With 54% of all retail transactions set to be influenced by the web this year, addressing how physical store locations complement web interactions is a must for merchants. But while buzzwords are flying surrounding technologies such as i-beaconing, clienteling and mobile POS, the reality of integration is far less breezy. Breaking down silos between store and eCommerce operations requires an organization-wide shift with implications beyond simply outfitting retail locations with iPads.

Among the Summit insights speakers shared:

Store associates can make or break offline/online integration – treat them accordingly. Both Summit keynote speakers touched on the importance of store associates when it comes to providing the kind of individualized shopping experience shoppers who visit physical outlets ought to encounter. But as MarketLive founder and CEO Ken Burke highlighted in his keynote, consumers currently prefer by a wide margin consulting information on their phones when in-store — signalling an untapped opportunity. Burke demonstrated how MarketLive’s new point-of-sale tool will give associates a toolset for one to one interactions with customers that can not only drive sales, but build a lasting affinity with the brand.

O’Reilly Media founder and CEO Tim O’Reilly cited the Apple Store as an example of the potential value of store associates. After seeking help on the Web site, he was directed to make an in-store appointment via an online tool. At the store, he was assisted by an in-store “genius” who was able to transact for any equipment costs or fees he accrued. The process was smooth and seamless from the consumer’s perspective, and the brand demonstrated its expertise.

Ryan Gripp of MarketLive merchant H2O+, a beauty manufacturer and retailer, also cited Apple as an example of multi-touchpoint integration done right. “There isn’t even a ‘ship to store’ button, it’s just seamless,” Gripp said. His anecdote called to mind O’Reilly’s earlier mantra to “make customers do less” — for example, rather than presenting them with buttons for in-store pickup versus shipment, the Apple model backgrounds the unlikely options to create a smoother flow for the shopper.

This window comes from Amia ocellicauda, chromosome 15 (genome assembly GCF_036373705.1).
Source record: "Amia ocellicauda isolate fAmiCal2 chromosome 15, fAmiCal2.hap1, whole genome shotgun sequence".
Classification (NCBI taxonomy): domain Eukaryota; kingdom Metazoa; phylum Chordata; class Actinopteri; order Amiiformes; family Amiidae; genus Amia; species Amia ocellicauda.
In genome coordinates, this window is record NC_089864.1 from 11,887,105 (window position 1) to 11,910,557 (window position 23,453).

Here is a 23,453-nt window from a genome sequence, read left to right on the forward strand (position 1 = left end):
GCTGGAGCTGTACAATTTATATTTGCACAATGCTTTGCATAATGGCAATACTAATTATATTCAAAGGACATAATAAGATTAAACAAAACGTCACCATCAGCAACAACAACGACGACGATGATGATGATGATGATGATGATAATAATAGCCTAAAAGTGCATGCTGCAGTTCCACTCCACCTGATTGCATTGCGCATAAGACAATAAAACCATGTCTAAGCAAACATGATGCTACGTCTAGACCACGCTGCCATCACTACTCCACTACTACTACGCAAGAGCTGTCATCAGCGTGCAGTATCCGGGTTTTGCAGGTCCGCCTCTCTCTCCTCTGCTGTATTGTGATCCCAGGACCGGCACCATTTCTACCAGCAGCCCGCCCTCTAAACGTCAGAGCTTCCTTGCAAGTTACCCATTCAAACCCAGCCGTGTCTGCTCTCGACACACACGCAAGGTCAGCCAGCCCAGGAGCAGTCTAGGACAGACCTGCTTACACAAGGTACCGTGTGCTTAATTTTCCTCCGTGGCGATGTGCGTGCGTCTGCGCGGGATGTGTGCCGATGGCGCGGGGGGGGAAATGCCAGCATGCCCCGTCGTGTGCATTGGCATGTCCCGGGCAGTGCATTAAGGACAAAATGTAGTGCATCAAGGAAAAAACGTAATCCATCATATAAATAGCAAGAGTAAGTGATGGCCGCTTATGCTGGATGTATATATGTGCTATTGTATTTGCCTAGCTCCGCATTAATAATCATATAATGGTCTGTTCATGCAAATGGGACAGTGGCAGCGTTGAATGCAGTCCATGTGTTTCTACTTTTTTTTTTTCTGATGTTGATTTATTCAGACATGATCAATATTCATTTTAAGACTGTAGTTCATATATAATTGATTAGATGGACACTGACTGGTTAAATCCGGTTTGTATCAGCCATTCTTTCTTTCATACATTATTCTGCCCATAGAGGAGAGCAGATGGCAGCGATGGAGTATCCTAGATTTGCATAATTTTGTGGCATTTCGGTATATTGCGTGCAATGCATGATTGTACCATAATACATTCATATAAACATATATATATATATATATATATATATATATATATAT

Apple Store as example of successful multi-channel integration

Gripp shared his experiences on a keynote panel of MarketLive merchants whose topic for discussion was multi-channel integration. Also on the panel was Alyssa Young of sporting goods retailer Modell’s, who said it was imperative to back in-store/online initiatives with ongoing and extensive training, coupled with the right employee incentives for store associates and executives alike. “You don’t just put it out there once, you’ve really got to make sure you’re consistently communicating … this is for the customer overall and that’s a good thing,” Young said.

Unified data is a multi-channel initiative in its own right. A comprehensive customer profile that incorporates interactions and purchases across touchpoints is the key to delivering a relevant, individualized experience — so much so that two Summit merchant panelists said data integration was their top multi-channel priority. In addition, Burke’s keynote included a peek at upcoming MarketLive technology to help merchants better visualize customers’ activities across touchpoints.

Rick Turek of MarketLive merchant Sundance Catalog said his organization is working on implementing new data solutions and devising new revenue and order attribution models in the process — but he added that even without new technology, there are ways to ensure disparate data is shared across the business. Currently, he said, customer feedback from live chat, the call center, reviews and retail stores is compiled together and reviewed by representatives from each division. “Oftentimes we’re so busy being focused on our respective areas, it’s easy to forget the most important factor in the equation, and that’s the customer,” Turek said.